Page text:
His death sparked an FDA investigation; the resulting clinical trial regulations require full disclosure of information about any potential health problems.

BioViva has not reported any harmful side effects of Parrish’s treatment thus far, but having performed the procedure outside of the U.S., they are not legally required to do so.

Even if Parrish is not adversely affected by the drug, that doesn’t mean that others won’t be; a much larger sample is required to conclude that a drug is safe.

How to Approach Testing?

Testing these drugs in another country in order to shirk safety and transparency measures is a refusal to learn from the past and is irresponsible and disrespectful.

Bioviva’s approach to anti-aging, that is, manipulating DNA, is not the only avenue of unconventional anti-aging research — another example is parabiosis.

This long-used technique involves sewing together two animals, typically rodents, so they share a circulatory system.

Scientists can investigate how factors that circulate in the bloodstream of one animal affect the other animal.

In aging studies, where an old mouse and a young mouse are connected, young blood promotes the formation of new neurons and more cell division in different tissues, suggesting that something in the blood is restoring the old mouse to a more youthful condition.

Although access to the younger animal’s blood does not increase the older mouse’s lifespan4, these results suggest that transfusions of youthful blood could reduce the likelihood of developing age-related diseases and improve the quality of later years of life.

Like gene therapy, blood transfusions are just beginning to enter clinical trials in humans for treating diseases such as Alzheimer’s, but they are also accompanied by many questions and risks.

For instance, it’s not clear that the effects of a single transfusion would last long enough to have a meaningful impact on a person’s health, and there are concerns that repeated blood transfusions might over-activate stem cells, leading to aberrant cell division and possibly cancer.

Treat Age, Prevent Disease

Regardless of the kind of intervention, the future of anti-aging research relies heavily on the opinion of the FDA.

Currently, the FDA does not consider aging in and of itself to be a disease, so any drug seeking approval must be directed toward a specific aging-related condition.
The primary reason for this classification is that aging is a natural and universal process, unlike diseases, which are characterized as deviations from “normal”.

A counterargument gaining traction is that treating aging may have broader effects on health outcomes than treating specific age-related diseases, because this strategy may prevent diseases or delay their onset.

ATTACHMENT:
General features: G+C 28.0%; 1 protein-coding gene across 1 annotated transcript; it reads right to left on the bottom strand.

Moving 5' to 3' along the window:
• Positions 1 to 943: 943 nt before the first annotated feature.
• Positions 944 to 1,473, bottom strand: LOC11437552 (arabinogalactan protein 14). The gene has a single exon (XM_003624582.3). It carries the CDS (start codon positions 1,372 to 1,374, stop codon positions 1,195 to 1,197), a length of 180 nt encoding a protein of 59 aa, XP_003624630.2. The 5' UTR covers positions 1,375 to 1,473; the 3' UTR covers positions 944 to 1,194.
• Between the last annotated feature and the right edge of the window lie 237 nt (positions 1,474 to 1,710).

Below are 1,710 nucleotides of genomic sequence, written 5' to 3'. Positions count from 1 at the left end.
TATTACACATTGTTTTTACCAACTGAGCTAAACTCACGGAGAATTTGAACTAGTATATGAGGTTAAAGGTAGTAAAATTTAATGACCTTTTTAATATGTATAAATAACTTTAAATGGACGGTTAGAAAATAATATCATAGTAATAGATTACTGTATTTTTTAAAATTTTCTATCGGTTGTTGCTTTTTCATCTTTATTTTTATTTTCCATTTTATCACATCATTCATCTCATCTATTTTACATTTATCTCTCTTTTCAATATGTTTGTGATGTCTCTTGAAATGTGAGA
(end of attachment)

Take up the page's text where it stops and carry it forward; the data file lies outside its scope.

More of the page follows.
A team of researchers is hoping to prove this point and change the FDA’s position with a clinical trial called Targeting Aging with Metformin, or TAME.

The drug, metformin, will be given to people who have a subset of age-related conditions: cancer, heart disease, or cognitive impairment.

Participants will be monitored to see whether TAME protects them from developing the conditions they don’t already have and/or extends their lifespan5.

The FDA is currently deciding whether to allow this trial, but if they do so and if metformin successfully prevents the development of age-related diseases, it may pave the way for more funding and recognition of aging as a treatable condition.

Considering that aging is accompanied by a biological decline in physical and mental capabilities, and is one of the greatest risk factors for human disease3, it’s no surprise that a hefty number of resources are funneled into studying causes and cures for aging.

But whether or not the FDA reclassifies aging as a disease, the current clinical applications of aging research should focus more on improving the quality of life over a typical lifespan rather than extending life itself.

The motivations behind experiments intended to extend lifespan are controversial, and also fail to take into account another important issue: as a society, we have not yet taken the time to thoroughly analyze the societal, economic, and financial consequences of extending human life.

Scientists, clinicians, drug companies, policymakers, and others must work together to consider all the risks and possible outcomes and figure out how to support a population that is living longer.

In the meantime, the fascinating aging studies that are performed in animal models should be translated to human studies in an ethical and responsible manner, which means taking a little more time to go through the proper regulatory channels.

Unfortunately for the impatient, time is exactly what anti-aging research is trying to fight.